• Think aloud that Oliver and his friends Charlie and Lulu do different things with trees. 

"How do Charlie and Lulu feel in the middle of the story?" (They feel sad that Oliver cannot play.)

"What do Charlie and Lulu do in the middle with trees?" (They build a treehouse.)

  • Reread the Middle section of the anchor chart. Tell students that you will compare and contrast the characters, or find how they are similar or different. Ask:

"What do Oliver and Charlie/Lulu do with trees at the middle of the story that is the same?" (They all feel sad.)

"What do Oliver and Charlie/Lulu do with trees at the middle of the story that is different?" (Oliver falls asleep, and Charlie and Lulu build a treehouse.)

  • Read aloud pages 29-30 fluently.
  • On pages 29-30, pause after showing students the illustrations and follow the process above for discussing what is happening in the illustrations. 
  • Direct students' attention to the End section of the Character Comparison Anchor Chart: Oliver's Tree. Using a total participation technique, invite responses from the group:

"What does Oliver do in the end with trees?" (He uses his imagination to play in a tree.)

  • As students share out, capture their responses in the End section of the Character Comparison Anchor Chart: Oliver's Tree. Think aloud that Oliver and his friends Charlie and Lulu do similar and different things with trees. 

"What do Charlie and Lulu do in the end with trees?" (They use their imaginations to play in a tree.)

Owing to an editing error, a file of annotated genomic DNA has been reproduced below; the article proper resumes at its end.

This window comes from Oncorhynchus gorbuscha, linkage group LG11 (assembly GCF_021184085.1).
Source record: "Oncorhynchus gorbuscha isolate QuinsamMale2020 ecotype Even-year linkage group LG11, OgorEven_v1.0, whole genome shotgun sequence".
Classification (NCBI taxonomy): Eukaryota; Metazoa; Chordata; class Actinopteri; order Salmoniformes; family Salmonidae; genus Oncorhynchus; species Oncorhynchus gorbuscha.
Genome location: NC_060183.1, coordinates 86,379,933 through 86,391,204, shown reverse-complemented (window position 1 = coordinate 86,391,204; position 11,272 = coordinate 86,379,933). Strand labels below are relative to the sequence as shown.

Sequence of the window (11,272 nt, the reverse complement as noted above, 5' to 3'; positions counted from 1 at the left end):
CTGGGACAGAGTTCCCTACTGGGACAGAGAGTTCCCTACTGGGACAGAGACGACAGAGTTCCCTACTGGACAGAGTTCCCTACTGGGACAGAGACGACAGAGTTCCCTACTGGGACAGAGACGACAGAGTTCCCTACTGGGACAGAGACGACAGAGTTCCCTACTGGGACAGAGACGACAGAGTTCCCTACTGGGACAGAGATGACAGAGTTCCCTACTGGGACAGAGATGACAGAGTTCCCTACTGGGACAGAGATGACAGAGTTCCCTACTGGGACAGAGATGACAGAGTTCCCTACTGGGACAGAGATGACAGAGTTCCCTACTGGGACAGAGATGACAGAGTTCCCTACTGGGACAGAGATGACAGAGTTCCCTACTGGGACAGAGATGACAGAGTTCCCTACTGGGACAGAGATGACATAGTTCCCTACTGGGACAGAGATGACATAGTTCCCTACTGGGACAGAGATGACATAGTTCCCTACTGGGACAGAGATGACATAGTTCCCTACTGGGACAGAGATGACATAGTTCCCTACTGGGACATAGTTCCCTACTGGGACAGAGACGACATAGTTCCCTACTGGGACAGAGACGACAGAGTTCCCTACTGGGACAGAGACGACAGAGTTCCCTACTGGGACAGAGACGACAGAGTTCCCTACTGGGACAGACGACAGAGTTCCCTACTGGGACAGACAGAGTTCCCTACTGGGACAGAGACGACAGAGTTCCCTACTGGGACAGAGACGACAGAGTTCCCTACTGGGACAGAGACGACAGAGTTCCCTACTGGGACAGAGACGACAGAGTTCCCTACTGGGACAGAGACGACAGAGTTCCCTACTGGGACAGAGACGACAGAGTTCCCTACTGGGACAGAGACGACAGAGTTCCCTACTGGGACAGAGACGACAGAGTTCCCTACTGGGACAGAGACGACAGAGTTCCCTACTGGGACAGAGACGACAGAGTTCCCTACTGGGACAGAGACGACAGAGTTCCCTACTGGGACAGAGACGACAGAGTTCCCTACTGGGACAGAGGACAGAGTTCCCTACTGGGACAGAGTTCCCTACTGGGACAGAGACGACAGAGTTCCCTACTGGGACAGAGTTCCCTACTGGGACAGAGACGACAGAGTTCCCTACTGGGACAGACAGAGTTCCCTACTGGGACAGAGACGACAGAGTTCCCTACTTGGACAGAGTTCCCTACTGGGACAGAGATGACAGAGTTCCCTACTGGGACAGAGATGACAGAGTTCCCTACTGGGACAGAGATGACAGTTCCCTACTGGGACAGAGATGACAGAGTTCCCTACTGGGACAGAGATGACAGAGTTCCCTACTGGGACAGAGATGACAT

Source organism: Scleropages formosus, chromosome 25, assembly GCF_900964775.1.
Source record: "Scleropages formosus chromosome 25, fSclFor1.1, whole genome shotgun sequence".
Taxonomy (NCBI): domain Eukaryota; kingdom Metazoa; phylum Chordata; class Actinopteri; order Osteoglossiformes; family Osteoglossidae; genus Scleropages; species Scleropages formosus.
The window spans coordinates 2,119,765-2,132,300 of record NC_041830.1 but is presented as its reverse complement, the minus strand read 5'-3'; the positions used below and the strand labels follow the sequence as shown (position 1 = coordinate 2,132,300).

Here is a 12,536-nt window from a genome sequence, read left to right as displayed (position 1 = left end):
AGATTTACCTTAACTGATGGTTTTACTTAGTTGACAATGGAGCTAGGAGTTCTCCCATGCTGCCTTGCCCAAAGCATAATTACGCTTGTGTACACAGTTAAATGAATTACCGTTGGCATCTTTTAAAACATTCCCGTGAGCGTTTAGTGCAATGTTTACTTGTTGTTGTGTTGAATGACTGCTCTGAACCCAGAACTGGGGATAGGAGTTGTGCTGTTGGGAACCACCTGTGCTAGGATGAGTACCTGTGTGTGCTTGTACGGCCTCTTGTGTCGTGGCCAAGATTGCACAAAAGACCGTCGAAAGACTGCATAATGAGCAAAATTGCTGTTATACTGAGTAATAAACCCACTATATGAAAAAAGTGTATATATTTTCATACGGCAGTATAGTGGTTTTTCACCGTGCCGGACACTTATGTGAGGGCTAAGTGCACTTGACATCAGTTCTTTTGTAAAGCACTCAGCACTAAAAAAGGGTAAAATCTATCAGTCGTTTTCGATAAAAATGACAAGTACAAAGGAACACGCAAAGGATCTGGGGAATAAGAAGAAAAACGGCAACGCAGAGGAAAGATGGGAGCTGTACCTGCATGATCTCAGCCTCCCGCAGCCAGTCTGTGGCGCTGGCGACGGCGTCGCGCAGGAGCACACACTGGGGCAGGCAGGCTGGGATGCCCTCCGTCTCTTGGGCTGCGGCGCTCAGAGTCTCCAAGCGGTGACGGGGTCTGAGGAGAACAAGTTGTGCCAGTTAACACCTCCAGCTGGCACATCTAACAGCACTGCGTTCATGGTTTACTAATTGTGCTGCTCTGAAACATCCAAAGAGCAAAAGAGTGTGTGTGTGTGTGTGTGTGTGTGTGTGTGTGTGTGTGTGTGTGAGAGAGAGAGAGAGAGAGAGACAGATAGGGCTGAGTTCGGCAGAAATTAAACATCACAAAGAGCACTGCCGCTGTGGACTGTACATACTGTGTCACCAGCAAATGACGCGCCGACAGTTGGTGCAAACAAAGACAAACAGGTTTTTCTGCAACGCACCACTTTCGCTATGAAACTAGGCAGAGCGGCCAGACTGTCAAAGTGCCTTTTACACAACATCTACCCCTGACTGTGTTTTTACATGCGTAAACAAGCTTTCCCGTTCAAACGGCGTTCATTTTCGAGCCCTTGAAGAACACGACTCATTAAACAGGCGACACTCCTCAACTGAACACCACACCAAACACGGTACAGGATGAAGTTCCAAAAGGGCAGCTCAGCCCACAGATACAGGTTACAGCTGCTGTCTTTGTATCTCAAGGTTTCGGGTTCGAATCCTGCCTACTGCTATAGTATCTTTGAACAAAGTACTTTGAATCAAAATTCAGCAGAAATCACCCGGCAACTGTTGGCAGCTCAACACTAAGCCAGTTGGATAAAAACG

• Reread the End section of the anchor chart. Tell students that you will compare and contrast the characters, or find how they are similar or different. Ask:

"What do Oliver and Charlie/Lulu do with trees at the end of the story that is the same or different?" (They are the same because they all play using their imagination.)

  • For ELLs: (Errors) As students are talking, jot down and share with the class samples of effective communication and one or two common language errors (pervasive, stigmatizing, critical).
  • For students who may need additional support with comprehension: Activate prior knowledge of the text by inviting students to recall pages 1-16 of Oliver's Tree. (MMR)

B. Engaging the Artist: Pencil Sketching (20 minutes)

  • Refocus students whole group. 
  • Offer specific, positive feedback about how they carefully thought about the characters and main events in Oliver's Tree. 
  • With enthusiasm, tell students they will have the opportunity to work with sketching again to create art that shows the different parts of trees that people can and should appreciate!
  • Remind students that a sketch is a quick pencil drawing that artists do to show what an object looks like. 
  • Tell students that artists often make multiple sketches of the same object. This helps them practice and also makes their sketching better.
  • Display the model of pencil sketch 2. Share that this is an example of a few sketches of the same object. 
  • Using a total participation technique, invite responses from the group:

"What do you notice is the same or different among the sketches displayed?" (They look the same; one is bigger; one is smaller, etc.)

Conversation Cue: "Who can add on to what your classmate said? I'll give you time to think." (Responses will vary.)

  • Tell students that today they will have a lot of time to sketch and that their goal is to do their best on one sketch. If they finish, they can start a second sketch, even a third, but they must be of the same object. Doing this will help them improve their sketching skills!
  • Invite students to transition to their workspaces like a leaf floating in the wind, where they will find pencils, paper, and tree parts images. 
  • Tell students to choose an image they want to sketch today. 
  • Turn and Talk:

"What part of the tree did you choose? How could someone enjoy that part of the tree?" (Responses will vary.)

  • Guide students through Step 1 of the sketching routine. 

1. Closely observe the tree parts image.

      • Look at the whole picture and look for shapes.
      • Look from the bottom to the top and say what you notice.